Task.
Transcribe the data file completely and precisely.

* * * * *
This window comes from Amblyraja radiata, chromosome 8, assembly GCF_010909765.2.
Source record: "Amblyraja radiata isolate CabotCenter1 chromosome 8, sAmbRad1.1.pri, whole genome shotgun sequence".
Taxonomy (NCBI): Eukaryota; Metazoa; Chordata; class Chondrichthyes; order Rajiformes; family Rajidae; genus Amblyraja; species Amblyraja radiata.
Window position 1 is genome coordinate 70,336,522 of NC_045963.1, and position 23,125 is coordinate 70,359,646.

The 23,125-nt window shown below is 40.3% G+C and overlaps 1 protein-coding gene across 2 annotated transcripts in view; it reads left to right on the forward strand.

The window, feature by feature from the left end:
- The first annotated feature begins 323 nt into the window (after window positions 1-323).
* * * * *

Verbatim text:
This window comes from Amblyraja radiata, chromosome 8, assembly GCF_010909765.2.
Source record: "Amblyraja radiata isolate CabotCenter1 chromosome 8, sAmbRad1.1.pri, whole genome shotgun sequence".
Taxonomy (NCBI): Eukaryota; Metazoa; Chordata; class Chondrichthyes; order Rajiformes; family Rajidae; genus Amblyraja; species Amblyraja radiata.
Window position 1 is genome coordinate 70,336,522 of NC_045963.1, and position 23,125 is coordinate 70,359,646.

The 23,125-nt window shown below is 40.3% G+C and overlaps 1 protein-coding gene across 2 annotated transcripts in view; it reads left to right on the forward strand.

The window, feature by feature from the left end:
- The first annotated feature begins 323 nt into the window (after window positions 1-323).